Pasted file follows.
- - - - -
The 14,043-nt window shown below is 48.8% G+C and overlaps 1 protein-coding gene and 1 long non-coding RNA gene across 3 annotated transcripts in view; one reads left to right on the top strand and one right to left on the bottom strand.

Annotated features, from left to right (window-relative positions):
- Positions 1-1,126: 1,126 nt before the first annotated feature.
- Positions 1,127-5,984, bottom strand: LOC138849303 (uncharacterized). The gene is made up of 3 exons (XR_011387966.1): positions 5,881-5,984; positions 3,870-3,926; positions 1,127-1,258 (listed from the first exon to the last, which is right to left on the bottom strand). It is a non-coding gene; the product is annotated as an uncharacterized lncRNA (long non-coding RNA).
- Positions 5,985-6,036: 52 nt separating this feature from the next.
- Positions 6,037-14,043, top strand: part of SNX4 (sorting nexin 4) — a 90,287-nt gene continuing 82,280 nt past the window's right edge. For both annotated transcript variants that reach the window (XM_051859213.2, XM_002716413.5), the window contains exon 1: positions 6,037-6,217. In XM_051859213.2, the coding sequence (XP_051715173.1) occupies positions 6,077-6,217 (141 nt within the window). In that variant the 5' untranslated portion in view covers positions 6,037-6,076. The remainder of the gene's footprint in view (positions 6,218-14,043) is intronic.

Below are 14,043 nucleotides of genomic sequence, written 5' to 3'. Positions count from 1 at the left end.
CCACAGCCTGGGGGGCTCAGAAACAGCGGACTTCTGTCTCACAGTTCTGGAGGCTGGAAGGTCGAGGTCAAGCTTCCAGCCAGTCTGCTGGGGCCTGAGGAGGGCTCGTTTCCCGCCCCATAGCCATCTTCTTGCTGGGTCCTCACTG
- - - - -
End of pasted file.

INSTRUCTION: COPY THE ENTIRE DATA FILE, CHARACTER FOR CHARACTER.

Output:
The 14,043-nt window shown below is 48.8% G+C and overlaps 1 protein-coding gene and 1 long non-coding RNA gene across 3 annotated transcripts in view; one reads left to right on the top strand and one right to left on the bottom strand.

Annotated features, from left to right (window-relative positions):
- Positions 1-1,126: 1,126 nt before the first annotated feature.
- Positions 1,127-5,984, bottom strand: LOC138849303 (uncharacterized). The gene is made up of 3 exons (XR_011387966.1): positions 5,881-5,984; positions 3,870-3,926; positions 1,127-1,258 (listed from the first exon to the last, which is right to left on the bottom strand). It is a non-coding gene; the product is annotated as an uncharacterized lncRNA (long non-coding RNA).
- Positions 5,985-6,036: 52 nt separating this feature from the next.
- Positions 6,037-14,043, top strand: part of SNX4 (sorting nexin 4) — a 90,287-nt gene continuing 82,280 nt past the window's right edge. For both annotated transcript variants that reach the window (XM_051859213.2, XM_002716413.5), the window contains exon 1: positions 6,037-6,217. In XM_051859213.2, the coding sequence (XP_051715173.1) occupies positions 6,077-6,217 (141 nt within the window). In that variant the 5' untranslated portion in view covers positions 6,037-6,076. The remainder of the gene's footprint in view (positions 6,218-14,043) is intronic.

Below are 14,043 nucleotides of genomic sequence, written 5' to 3'. Positions count from 1 at the left end.
CCACAGCCTGGGGGGCTCAGAAACAGCGGACTTCTGTCTCACAGTTCTGGAGGCTGGAAGGTCGAGGTCAAGCTTCCAGCCAGTCTGCTGGGGCCTGAGGAGGGCTCGTTTCCCGCCCCATAGCCATCTTCTTGCTGGGTCCTCACTG